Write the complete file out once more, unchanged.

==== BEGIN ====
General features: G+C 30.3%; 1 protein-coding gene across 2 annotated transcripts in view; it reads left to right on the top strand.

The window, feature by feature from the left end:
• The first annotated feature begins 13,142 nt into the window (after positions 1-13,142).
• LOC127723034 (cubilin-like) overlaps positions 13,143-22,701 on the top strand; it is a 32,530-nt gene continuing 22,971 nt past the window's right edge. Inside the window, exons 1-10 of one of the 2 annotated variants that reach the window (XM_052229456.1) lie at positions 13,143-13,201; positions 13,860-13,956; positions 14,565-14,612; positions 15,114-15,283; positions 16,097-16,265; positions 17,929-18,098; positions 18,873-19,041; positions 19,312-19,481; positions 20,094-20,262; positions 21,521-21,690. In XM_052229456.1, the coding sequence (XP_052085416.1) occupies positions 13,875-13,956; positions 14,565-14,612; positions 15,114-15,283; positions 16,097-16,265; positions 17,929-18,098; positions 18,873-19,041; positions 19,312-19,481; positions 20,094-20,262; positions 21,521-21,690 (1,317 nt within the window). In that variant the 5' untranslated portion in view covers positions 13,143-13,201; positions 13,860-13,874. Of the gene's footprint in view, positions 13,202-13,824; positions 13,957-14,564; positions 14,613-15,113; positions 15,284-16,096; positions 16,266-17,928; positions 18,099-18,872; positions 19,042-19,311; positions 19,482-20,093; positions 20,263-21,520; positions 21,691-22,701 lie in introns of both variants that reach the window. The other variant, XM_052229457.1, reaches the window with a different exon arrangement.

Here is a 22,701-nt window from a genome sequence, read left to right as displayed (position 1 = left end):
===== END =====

General features: G+C 30.3%; 1 protein-coding gene across 2 annotated transcripts in view; it reads left to right on the top strand.

The window, feature by feature from the left end:
• The first annotated feature begins 13,142 nt into the window (after positions 1-13,142).
• LOC127723034 (cubilin-like) overlaps positions 13,143-22,701 on the top strand; it is a 32,530-nt gene continuing 22,971 nt past the window's right edge. Inside the window, exons 1-10 of one of the 2 annotated variants that reach the window (XM_052229456.1) lie at positions 13,143-13,201; positions 13,860-13,956; positions 14,565-14,612; positions 15,114-15,283; positions 16,097-16,265; positions 17,929-18,098; positions 18,873-19,041; positions 19,312-19,481; positions 20,094-20,262; positions 21,521-21,690. In XM_052229456.1, the coding sequence (XP_052085416.1) occupies positions 13,875-13,956; positions 14,565-14,612; positions 15,114-15,283; positions 16,097-16,265; positions 17,929-18,098; positions 18,873-19,041; positions 19,312-19,481; positions 20,094-20,262; positions 21,521-21,690 (1,317 nt within the window). In that variant the 5' untranslated portion in view covers positions 13,143-13,201; positions 13,860-13,874. Of the gene's footprint in view, positions 13,202-13,824; positions 13,957-14,564; positions 14,613-15,113; positions 15,284-16,096; positions 16,266-17,928; positions 18,099-18,872; positions 19,042-19,311; positions 19,482-20,093; positions 20,263-21,520; positions 21,691-22,701 lie in introns of both variants that reach the window. The other variant, XM_052229457.1, reaches the window with a different exon arrangement.

Here is a 22,701-nt window from a genome sequence, read left to right as displayed (position 1 = left end):